FLATOW: You mentioned something about the relationship between Buddhism and neuroplasticity and the fact that you say attention training is so important in Buddhism and is also recognized to be very important by scientists. Talk about that a bit.

Ms. BEGLEY: Because when we talk about the inputs that have shifted around brain regions so that, again, you have a larger region of motor cortex that controls your fingers when you play a musical instrument, and there are just numerous cases like that, none of those changes take effect unless you have been paying attention to the input. And you can be a human being or - and a - or a monkey; if you are not paying attention to that input, you can have the exact same, you know, taps on your fingers or sounds coming into your ears, and it will not lead to the sculptural effects on the motor cortex or the auditory cortex. So attention is not some, you know, sort of "Twilight Zone" thing. It has a physical reality. And clearly it has to be present for these brain changes to occur.

FLATOW: And these medidators are very good at paying attention.

Ms. BEGLEY: There are number of forms of meditation, and attention meditation is one of them. And to get back to an earlier caller, some groups are trying to get attention meditation into the school system with, you know, you can predict the sort of expected resistance from parents about, oh, they're trying to, you know, brainwash my children. But you know, if really this meditation can help some kids who have trouble focusing, maybe we should try it.

FLATOW: You write about the meetings between these scientists presenting to the Dalai Lama, and he listening to them. Was there any reverse - did the scientists learn anything that they can use in their own work, from how the - the Buddhist teachings?

Ms. BEGLEY: The scientists most benefited and are benefiting from the monks and other Buddhists who are lending their brains to them. And by that I mean at a lab at the University of Wisconsin in Madison there is just a sort of constant stream of visiting Buddhist scholars and practitioners who will undergo meditation while sitting in a FMRI tube or with electrodes over their heads, and the scientists will say turn on compassion meditation; turn off compassion meditation; turn this on; turn that on.

And their brain activity is being measured. And the idea there is to see not really what happens when the brain is meditating, because I don't know about you but I'm getting tired of seeing all these, you know, pretty brain scans, because of course the brain is doing something when, you know, you're thinking or feeling or believing or imagining. What's more interesting is whether those activity changes last past the actual, you know, period of meditation.

And what is being found is that those changes do last, that, I mean, I call it a change in a brain trait as opposed to a brain state. The state is what happens during meditation, but trait is more enduring. So this too is suggesting that with the practice of meditation - again, just one form of mental training - you can indeed shift some brain activity.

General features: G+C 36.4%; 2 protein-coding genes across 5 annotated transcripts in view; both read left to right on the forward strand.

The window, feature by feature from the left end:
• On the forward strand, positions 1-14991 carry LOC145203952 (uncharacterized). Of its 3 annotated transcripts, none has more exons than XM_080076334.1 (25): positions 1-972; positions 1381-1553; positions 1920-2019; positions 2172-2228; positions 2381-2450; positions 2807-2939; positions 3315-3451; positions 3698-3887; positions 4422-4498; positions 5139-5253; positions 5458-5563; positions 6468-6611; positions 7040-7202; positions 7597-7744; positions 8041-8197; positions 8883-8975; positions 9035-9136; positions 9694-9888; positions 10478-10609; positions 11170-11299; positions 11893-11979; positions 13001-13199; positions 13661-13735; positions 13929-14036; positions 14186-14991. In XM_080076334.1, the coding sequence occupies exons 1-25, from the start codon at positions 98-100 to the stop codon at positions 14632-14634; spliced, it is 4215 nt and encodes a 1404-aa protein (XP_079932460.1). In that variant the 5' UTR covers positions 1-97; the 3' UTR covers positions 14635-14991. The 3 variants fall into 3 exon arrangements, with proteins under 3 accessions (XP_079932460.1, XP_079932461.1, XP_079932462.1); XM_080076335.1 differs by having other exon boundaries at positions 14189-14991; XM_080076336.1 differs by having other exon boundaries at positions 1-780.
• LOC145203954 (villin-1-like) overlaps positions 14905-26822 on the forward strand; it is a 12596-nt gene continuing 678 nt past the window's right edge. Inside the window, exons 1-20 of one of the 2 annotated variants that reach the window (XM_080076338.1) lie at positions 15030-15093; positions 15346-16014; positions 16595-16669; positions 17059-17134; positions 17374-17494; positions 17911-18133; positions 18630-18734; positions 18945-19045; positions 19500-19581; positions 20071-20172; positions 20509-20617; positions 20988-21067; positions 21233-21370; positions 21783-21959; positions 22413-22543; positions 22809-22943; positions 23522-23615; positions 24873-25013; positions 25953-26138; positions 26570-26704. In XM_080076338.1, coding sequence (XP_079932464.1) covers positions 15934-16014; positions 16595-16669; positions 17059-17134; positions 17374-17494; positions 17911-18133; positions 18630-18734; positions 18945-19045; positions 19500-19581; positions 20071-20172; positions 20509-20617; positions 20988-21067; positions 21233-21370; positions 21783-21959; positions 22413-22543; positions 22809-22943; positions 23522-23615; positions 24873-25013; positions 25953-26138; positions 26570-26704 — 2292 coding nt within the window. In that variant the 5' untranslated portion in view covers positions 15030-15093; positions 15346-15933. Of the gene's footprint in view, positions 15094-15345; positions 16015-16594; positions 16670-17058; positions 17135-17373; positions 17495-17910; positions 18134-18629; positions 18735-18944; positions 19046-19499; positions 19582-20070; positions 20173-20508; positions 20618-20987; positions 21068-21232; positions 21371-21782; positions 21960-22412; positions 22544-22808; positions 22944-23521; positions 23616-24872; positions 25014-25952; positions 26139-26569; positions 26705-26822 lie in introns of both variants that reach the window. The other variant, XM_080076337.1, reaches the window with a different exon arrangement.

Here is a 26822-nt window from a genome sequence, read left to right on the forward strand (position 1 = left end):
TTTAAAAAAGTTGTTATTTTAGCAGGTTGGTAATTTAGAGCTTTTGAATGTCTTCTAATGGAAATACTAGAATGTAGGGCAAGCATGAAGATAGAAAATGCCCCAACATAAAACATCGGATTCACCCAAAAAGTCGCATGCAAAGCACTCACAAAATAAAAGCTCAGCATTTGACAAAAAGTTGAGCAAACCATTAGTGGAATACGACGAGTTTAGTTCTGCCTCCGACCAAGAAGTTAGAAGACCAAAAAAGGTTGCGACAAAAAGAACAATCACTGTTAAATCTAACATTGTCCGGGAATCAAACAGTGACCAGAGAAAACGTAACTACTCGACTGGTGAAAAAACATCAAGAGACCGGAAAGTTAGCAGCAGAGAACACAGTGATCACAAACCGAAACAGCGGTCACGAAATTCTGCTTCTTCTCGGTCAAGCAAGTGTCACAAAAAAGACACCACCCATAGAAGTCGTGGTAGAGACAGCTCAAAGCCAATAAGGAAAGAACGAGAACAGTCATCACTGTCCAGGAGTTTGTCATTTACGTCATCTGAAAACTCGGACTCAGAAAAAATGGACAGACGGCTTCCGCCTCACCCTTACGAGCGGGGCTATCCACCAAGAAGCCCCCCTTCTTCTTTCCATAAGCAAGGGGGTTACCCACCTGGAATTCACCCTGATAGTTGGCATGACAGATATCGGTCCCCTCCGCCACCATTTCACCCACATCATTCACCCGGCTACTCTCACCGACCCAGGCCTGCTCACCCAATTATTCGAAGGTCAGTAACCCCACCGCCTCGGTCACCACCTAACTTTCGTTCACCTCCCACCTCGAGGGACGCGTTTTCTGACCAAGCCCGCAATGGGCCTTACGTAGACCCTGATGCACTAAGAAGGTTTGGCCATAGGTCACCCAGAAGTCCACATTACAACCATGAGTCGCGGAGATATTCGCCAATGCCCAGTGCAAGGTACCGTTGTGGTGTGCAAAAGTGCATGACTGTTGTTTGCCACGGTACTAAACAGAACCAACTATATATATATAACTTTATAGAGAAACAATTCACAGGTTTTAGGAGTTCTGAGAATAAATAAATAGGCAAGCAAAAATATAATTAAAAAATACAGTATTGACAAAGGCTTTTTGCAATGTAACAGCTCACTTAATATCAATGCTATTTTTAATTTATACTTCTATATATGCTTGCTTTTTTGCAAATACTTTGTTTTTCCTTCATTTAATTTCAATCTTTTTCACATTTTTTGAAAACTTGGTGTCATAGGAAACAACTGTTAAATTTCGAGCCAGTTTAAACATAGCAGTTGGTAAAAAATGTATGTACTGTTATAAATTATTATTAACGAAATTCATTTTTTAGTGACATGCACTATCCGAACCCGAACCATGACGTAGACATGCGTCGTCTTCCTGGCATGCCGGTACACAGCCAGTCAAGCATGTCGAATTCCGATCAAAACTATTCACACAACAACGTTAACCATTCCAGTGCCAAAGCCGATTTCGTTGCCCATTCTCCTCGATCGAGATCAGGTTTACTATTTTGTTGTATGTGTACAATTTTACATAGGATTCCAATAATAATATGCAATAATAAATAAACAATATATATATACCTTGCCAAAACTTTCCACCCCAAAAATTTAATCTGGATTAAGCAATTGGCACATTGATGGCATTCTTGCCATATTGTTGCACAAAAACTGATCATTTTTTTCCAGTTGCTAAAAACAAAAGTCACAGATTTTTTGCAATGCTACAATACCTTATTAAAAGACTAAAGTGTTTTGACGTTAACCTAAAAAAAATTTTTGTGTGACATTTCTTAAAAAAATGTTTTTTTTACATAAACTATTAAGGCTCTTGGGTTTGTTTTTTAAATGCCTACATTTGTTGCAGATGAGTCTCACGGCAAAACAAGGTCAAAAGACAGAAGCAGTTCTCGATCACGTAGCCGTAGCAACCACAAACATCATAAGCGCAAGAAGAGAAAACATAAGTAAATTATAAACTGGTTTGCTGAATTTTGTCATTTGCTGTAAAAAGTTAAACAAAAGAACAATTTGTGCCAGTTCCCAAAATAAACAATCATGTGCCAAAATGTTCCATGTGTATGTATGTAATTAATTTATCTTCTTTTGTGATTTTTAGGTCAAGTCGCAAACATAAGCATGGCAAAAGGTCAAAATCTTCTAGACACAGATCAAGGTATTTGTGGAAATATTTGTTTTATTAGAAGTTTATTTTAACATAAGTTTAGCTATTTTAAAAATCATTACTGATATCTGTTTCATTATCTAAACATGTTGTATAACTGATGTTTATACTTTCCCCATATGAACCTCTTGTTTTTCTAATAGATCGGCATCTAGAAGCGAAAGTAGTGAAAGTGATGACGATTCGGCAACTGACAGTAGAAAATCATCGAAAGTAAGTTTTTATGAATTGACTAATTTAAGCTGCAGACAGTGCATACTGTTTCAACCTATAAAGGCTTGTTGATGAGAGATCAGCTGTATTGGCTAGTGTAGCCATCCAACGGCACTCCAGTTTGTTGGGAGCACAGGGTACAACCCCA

FLATOW: What is the Dalai Lama's view on science. Buddhism and science aren't really at odds, the way let's say religion and science often are in this country, is it?

Ms. BEGLEY: Because Buddhism is not your typical religion. I mean, it's more of a philosophy. It does not have a creator god. It's not about absolutes. It's tentative in really quite the same way that science is tentative. You never believe that you have reached absolute knowledge. And the Dalai Lama says repeatedly that if science disproves something that Buddhism has long held, then out with it. Buddhism has to let it go. So he is quite open, which means that he is, you know, delighted to lend his monks to the scientists even, you know, if science disproves something about the power of mental training or whatever. He wants to know about it.

FLATOW: How - has this changed you, writing this book? I mean, you've been writing science for years. I've known you for decades. You write great science. Has it changed the way you view science at all?

Ms. BEGLEY: It has not made me take up meditation, but that just reflects the fact that I haven't decided it's safe to meditate on the New York City subways. It has made me even more convinced that hardwiring is just empirically incorrect. I've - you know, whether at the Wall Street Journal or elsewhere, I admit that I've never really been convinced about, you know, the power of genetics or the power of, again, hardwiring in the brain.

And this has shown me yet other studies, more research, a whole, you know, field of science that disproves this idea that, you know, you don't have any power over who you are or what you become, which I find, yes, personally appealing. I mean, it's more - I mean, Lord knows it's more optimistic than the idea that the brain you enter the ripe old age of three with is the brain you're going to be stuck with forever.

FLATOW: Let's go to Kaye in Phoenix. Hi, Kaye. Welcome to SCIENCE FRIDAY.

KAYE (Caller): Thank you.

FLATOW: Go ahead.